For those not in the know, the Lappa Valley is a small 15″ scale miniature railway who’s short but beautifully scenic stretch follows along the old Chacewater to Newquay line near Newlyn East, Cornwall. The thought of enjoying a trip behind one of their lovingly tended steam engines, Zebedee which is a 0-6-4 Pannier Tank or Muffin which is a 0-6-0 Tender loco, was lure enough but this is only part of the experience. Like most parts of Cornwall the area is steeped in mining history and the Lappa Valley is no exception. East Wheal Rose engine house stands next to the silent boating lake that is the trains destination. I say silent but most of the time it contains a family or two rowing around to their hearts content! Before the GWR came along a mineral tramway supplied and served the mine from the 1840’s, possibly making this the oldest railway in Cornwall.

As a family man the day was certainly an enjoyable one, trains (Steam & Diesel) to thrill the kids (well the younger one anyway), more than a giggle or two thanks to the crazy golf and an inability to steer a canoe and a great park for kids big and small. As a heritage fan it was almost worth ditching the family, of course I wouldn’t do that, to explore the mining history and take in the atmosphere of this beautiful valley railway and it’s past. I also have to mention that it’s thanks to the great staff and owners that firstly this line exists and secondly that a visit can be so enjoyable!

It did bring one question to mind. Having achieved such a atmospheric scene from the ruins of railway history it makes you wonder whether so many other abandoned lines could have a similar bright future. Lets hope so!

sketching the Flat Lode

It’s a fine day, big fluffy clouds are intermingled with patches of blue sky and I’m out continuing work on a new book featuring the Great Flat Lode in sketches and notes. I’m taking the highroad this time, though road would be somewhat incorrect as the path was in fact the old rail line used to transport ore from mines to the various processing areas that dotted the area. I say dotted, swarmed would be a better choice of words as even now the landscape shows numerous remains of these buildings of function and beauty.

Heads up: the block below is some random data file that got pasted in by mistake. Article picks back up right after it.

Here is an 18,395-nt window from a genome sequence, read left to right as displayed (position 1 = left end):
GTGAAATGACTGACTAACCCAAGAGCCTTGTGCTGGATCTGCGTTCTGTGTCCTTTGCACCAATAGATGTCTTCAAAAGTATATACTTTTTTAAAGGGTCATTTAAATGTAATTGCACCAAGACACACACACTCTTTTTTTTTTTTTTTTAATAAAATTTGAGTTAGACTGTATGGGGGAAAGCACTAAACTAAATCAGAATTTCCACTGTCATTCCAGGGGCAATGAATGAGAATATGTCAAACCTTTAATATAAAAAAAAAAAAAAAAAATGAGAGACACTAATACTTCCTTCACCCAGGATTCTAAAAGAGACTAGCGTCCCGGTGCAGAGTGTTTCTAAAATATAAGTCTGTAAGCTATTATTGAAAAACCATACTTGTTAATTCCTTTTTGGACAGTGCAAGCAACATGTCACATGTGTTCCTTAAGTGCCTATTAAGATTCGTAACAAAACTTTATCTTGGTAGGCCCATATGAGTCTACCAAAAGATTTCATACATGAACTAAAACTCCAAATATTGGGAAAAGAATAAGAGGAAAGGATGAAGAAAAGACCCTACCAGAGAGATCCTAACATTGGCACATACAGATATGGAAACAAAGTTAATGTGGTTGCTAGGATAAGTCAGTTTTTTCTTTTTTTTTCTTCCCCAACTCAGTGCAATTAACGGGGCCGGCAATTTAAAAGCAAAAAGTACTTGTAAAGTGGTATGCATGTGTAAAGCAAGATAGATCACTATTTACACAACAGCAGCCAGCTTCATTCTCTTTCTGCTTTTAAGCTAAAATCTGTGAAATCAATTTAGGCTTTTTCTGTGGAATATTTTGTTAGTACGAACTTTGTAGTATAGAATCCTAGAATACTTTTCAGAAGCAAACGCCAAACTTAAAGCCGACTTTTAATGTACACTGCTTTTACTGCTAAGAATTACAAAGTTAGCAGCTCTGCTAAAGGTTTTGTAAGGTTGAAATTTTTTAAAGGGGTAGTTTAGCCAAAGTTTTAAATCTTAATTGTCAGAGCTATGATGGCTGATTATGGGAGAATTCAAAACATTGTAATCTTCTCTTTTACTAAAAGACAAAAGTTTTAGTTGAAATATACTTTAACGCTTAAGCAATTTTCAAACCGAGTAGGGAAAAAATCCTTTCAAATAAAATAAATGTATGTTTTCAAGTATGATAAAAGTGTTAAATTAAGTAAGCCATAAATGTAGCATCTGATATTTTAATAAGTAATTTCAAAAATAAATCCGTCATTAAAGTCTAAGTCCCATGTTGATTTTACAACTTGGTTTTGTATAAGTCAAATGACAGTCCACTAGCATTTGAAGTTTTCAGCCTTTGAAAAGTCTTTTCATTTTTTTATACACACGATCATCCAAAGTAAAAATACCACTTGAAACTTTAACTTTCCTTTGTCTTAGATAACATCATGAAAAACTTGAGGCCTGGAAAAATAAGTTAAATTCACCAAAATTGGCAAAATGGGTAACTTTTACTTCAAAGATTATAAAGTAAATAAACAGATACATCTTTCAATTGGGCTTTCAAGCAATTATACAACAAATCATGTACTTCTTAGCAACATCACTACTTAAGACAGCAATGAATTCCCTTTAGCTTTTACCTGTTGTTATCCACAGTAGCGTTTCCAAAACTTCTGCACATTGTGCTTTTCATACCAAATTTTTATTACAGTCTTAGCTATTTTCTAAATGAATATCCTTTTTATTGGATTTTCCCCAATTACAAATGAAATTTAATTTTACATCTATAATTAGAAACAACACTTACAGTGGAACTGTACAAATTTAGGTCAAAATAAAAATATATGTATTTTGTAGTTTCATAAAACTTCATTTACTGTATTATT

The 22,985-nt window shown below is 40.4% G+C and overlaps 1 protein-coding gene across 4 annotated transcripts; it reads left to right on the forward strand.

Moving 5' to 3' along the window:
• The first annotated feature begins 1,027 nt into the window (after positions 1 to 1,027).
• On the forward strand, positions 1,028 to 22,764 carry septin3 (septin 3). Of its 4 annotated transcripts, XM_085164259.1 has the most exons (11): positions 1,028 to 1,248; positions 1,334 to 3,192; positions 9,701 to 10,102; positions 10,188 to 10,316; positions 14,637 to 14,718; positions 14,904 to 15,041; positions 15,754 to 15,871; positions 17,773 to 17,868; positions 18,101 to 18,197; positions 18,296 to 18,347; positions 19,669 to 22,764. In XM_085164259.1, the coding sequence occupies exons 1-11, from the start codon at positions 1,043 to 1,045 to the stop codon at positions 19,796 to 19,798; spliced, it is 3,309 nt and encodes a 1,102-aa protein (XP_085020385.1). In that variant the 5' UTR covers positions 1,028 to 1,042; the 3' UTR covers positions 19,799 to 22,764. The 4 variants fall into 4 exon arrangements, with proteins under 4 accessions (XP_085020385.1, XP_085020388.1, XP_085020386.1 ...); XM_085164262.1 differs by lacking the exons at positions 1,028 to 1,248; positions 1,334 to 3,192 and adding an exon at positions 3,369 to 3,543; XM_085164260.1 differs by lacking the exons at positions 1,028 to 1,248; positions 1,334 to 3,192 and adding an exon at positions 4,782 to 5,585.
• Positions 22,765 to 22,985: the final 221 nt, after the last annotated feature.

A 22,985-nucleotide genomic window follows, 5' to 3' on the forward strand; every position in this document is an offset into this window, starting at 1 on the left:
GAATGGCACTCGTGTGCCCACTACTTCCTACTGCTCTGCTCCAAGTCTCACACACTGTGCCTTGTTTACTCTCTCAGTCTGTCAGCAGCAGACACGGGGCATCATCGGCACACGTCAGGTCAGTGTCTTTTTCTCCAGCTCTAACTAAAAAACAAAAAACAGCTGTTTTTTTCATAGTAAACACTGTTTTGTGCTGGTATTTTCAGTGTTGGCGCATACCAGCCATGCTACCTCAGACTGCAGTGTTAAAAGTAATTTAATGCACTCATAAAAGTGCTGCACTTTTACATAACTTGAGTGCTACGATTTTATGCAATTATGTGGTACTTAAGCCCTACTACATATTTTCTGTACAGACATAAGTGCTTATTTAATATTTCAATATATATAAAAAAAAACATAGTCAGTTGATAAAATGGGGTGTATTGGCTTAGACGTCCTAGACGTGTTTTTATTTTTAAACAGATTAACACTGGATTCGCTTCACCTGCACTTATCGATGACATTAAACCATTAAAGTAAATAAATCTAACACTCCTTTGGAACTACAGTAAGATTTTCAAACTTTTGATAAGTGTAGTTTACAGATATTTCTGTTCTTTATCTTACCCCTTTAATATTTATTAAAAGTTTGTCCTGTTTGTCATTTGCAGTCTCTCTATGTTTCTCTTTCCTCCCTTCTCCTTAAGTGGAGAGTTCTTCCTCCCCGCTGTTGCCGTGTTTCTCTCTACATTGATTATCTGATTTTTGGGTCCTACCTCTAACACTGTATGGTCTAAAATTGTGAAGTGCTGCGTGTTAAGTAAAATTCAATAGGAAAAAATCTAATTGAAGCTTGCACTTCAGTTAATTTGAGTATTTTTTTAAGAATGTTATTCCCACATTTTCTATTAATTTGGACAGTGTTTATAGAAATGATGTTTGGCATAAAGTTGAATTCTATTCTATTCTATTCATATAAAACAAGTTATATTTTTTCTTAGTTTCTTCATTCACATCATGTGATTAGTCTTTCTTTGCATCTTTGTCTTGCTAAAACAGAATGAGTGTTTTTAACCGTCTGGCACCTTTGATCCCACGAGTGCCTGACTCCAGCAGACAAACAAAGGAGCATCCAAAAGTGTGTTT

As I walked alone the line whilst staring over the valley of Carnkie, across to Carn Brea and further still where the monument stood it was easy to envisage the scene a hundred years past. Thanks to the soundtrack of Steam Boy (Anime) pulsing through my iPod the atmosphere grew. Perhaps not something those old miners would have thought of but a welcome addition never-the-less. This protected industrial landscape is stunning, the mining cathedrals never cease to impress and I’ve painted scenes around the area many a time.

Finally I stopped at the remains of Wheal Bassett’s twin stamps engine. Having found a suitable stone free spot to sit and sketch from, hard to find in a mining landscape I know, I grabbed pencils, pens, paints and paper. This is what it’s all about! On location, recreating the scene that lies in front of you! I love the combination of stone ruins that still show the complexity and care that was undertaken during their construction. The wildness that recaptures mans efforts like the grand tree in Laputa pushing through the roof and beyond. All these things I try to include in my sketches. Hopefully, when gathered together, they will make an interesting companion to anyone who decides to take a stroll around the Great Flat Lode. For me it holds many more sketches and experiences, lets hope each one is as rewarding as this.

One of the sketches that make up the guide